I’ll start off this review of Me Before You by admitting to something: I wasn’t prepared for how good the movie would be. Based on the marketing I reviewed last year I thought it would be a fairly by-the-numbers emotional tear-jerker that wouldn’t surprise me at all. My conclusion was that Warner Bros. knew the audience they were going after would just want a good cry and everything would act in service to that goal.
The story is focused around Lou (Emilia Clarke), a bright spirit in a small English town who sees the best in every person and every situation. After she’s let go from the shop she works at she takes a job acting as an emotional companion of sorts to Will Traynor, successful young businessman from a wealthy family who years ago was injured in an accident and is now a paraplegic. Her job is not take care of him medically but to try and lift his spirits. It takes a while but her formidable spirit eventually breaks through his depression and the two form not just a friendship but also a romantic connection. There are multiple complications that up the emotional factors, but it’s Lou’s presence that helps Will feel a bit like his old self again.
The campaign focused largely a couple scenes from the movie: A wedding and a concert the two attend. Both feature the budding couple in their finest tux and dresses, respectively. The intent was to present the story as a fairytale of sorts, where the lowly towns girl becomes something glamorous as she falls in love with the rich good-looking guy.
The movie itself is much more than that, though. Sure, there’s a big chunk of it that fills into that category, but it completely overlooks just how charming and essential Clarke’s performance as Lou is to the story. This doesn’t work nearly as well if she’s not as luminescent as Lou, putting megawatts of energy into every turn and step the character takes. The story succeeds or fails depending on how much you empathize with Lou and want her to succeed and Clarke’s performance can’t help but get you rooting for her.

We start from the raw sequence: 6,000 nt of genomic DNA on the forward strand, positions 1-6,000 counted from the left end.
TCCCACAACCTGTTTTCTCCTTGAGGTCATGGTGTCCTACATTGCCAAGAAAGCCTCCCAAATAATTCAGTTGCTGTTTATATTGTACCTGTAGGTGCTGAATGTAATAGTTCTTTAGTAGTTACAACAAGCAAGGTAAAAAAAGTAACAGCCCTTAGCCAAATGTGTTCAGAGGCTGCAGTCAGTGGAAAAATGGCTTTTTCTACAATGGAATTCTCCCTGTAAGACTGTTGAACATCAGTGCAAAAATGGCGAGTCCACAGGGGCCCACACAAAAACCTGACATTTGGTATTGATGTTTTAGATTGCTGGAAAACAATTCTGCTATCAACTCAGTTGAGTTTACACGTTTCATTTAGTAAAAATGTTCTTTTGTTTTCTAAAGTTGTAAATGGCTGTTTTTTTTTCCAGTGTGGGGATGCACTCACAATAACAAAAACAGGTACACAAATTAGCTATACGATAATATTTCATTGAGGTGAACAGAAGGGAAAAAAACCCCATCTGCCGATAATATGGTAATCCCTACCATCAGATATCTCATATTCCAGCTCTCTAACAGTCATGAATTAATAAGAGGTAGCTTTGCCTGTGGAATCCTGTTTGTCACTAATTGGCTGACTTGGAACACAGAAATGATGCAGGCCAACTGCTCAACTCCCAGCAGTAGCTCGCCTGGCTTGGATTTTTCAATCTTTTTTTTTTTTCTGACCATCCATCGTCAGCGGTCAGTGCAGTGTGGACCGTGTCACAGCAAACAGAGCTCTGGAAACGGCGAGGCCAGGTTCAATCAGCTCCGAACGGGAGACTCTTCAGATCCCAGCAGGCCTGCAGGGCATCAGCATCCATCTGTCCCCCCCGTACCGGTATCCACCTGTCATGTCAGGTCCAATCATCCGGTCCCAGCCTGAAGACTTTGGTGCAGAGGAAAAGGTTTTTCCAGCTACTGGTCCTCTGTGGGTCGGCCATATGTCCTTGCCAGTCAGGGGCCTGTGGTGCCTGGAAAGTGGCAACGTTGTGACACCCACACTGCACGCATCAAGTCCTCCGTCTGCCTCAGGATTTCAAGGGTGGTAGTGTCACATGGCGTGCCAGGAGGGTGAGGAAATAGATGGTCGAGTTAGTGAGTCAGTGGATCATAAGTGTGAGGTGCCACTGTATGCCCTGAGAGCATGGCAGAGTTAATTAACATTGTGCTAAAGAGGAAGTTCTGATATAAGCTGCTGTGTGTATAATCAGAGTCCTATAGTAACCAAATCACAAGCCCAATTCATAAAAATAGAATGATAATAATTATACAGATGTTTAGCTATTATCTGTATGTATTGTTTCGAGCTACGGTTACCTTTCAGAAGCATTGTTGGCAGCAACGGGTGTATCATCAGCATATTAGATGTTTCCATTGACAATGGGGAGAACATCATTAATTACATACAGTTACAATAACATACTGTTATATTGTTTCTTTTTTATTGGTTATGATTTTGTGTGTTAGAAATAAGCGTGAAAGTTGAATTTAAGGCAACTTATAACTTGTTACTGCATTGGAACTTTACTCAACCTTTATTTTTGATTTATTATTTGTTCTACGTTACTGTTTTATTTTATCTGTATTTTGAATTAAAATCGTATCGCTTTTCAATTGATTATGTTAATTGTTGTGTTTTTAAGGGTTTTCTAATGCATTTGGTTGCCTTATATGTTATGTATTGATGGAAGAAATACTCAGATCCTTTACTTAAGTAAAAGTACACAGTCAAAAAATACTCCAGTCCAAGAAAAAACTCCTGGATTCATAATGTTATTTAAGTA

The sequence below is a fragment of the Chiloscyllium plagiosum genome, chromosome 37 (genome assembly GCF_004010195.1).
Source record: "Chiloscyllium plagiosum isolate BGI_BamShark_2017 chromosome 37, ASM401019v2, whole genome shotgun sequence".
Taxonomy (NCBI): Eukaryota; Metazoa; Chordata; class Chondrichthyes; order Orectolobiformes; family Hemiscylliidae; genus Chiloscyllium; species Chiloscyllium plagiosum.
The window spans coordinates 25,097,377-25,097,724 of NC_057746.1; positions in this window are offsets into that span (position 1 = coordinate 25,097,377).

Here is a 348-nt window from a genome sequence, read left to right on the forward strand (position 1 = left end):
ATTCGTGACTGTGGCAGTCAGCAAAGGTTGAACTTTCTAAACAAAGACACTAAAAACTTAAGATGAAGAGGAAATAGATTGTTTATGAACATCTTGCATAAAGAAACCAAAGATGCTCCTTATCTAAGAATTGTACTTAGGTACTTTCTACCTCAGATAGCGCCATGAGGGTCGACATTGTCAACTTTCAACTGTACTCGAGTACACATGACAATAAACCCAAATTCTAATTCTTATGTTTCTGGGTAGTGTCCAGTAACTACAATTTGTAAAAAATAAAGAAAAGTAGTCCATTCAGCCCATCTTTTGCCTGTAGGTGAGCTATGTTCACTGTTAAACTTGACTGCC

Still, she never fully gives into the Manic Pixie Dream Girl trope. Sure, she waxes nostalgic about an old pair of black-and-yellow striped tights she once had and dresses in the most colorful, unique way she can. What Clarke does differently than some who do fall into the MPDG trap is that she makes that wardrobe a more full part of the character, not its defining aspect. It’s only because Clarke seems to know where Lou’s heart is that we care as much as we do.
Me Before You is streaming on Amazon Prime now and is recommended if you need a nice, funny, romantic way to spend a couple hours.